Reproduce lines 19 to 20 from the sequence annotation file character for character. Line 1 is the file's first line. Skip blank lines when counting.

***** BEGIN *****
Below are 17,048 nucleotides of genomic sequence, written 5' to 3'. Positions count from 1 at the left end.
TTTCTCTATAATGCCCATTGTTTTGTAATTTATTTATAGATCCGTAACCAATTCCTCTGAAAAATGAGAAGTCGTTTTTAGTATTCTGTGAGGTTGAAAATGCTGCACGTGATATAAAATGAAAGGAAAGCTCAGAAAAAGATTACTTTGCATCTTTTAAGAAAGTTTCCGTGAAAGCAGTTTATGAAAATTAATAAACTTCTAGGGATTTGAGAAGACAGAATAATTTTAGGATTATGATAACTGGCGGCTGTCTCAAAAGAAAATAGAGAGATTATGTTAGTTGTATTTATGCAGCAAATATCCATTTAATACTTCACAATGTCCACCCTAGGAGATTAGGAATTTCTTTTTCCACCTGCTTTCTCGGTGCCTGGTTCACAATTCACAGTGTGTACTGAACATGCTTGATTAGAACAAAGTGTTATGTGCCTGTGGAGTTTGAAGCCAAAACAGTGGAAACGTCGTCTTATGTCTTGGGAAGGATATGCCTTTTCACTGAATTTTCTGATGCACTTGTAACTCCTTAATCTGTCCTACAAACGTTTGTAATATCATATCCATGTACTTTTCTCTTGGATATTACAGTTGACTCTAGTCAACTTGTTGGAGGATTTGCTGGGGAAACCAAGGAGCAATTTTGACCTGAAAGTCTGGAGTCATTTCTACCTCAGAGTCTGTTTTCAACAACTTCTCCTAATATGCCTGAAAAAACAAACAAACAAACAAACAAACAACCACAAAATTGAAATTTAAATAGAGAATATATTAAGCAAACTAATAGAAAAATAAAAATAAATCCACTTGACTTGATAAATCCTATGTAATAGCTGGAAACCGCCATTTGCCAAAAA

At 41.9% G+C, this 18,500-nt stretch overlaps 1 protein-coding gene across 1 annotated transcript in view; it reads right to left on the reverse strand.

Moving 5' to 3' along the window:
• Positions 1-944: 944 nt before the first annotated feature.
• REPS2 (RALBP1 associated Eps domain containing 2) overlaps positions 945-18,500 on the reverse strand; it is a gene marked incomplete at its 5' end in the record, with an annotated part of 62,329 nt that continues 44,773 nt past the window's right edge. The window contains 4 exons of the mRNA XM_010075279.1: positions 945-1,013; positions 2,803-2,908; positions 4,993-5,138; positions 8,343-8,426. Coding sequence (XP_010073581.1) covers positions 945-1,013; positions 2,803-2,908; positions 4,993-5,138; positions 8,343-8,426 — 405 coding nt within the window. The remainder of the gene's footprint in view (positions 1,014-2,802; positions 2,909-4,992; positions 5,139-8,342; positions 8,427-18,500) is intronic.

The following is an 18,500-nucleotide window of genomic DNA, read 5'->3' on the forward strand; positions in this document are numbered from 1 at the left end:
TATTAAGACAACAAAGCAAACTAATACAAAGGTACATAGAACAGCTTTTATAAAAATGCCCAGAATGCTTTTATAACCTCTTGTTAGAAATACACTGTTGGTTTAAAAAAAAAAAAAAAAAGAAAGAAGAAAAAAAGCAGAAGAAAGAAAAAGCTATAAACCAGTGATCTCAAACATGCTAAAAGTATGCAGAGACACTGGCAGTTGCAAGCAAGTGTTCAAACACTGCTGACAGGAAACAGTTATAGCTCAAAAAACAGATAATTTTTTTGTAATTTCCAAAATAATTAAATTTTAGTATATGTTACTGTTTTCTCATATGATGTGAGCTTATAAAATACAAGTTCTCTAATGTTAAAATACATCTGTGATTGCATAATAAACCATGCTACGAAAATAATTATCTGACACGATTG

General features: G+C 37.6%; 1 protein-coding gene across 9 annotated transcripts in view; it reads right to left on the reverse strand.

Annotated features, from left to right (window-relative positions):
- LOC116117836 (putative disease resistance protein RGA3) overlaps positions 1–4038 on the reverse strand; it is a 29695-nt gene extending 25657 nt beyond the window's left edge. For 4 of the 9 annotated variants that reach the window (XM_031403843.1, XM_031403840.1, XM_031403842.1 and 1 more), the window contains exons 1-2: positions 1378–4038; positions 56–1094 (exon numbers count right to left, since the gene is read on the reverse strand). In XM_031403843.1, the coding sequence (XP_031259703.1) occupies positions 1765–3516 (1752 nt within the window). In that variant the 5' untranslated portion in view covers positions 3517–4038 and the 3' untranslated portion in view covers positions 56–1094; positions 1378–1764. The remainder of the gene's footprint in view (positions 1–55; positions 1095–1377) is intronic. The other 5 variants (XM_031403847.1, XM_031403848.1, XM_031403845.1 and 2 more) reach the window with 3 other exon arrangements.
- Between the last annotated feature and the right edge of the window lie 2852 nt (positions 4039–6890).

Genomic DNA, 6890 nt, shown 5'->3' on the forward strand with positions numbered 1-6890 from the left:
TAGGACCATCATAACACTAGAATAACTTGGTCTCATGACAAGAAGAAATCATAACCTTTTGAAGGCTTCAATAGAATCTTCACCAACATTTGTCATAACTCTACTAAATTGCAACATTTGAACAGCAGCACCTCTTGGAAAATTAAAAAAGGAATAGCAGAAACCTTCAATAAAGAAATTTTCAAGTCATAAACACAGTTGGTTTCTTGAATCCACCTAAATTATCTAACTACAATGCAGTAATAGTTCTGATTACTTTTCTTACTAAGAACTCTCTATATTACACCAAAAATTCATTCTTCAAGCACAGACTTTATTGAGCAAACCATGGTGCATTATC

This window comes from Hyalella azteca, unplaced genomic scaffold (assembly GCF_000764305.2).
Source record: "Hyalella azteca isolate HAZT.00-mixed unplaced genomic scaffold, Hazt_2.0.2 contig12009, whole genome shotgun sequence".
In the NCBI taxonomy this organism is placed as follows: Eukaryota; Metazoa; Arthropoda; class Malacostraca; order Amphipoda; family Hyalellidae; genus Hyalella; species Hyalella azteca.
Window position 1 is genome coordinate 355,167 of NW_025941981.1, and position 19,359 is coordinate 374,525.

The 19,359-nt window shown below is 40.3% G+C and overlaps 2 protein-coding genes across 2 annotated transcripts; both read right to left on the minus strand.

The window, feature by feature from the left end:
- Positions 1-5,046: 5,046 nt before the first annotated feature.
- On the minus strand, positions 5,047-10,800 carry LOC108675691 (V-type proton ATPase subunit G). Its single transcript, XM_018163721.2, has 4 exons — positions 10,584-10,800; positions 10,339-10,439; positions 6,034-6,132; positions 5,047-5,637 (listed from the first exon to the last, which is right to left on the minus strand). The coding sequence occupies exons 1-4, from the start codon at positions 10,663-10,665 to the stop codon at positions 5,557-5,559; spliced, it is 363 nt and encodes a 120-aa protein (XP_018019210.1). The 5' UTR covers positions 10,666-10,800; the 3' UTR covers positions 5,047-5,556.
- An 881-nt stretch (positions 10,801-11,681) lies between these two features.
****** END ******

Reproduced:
The 19,359-nt window shown below is 40.3% G+C and overlaps 2 protein-coding genes across 2 annotated transcripts; both read right to left on the minus strand.

The window, feature by feature from the left end: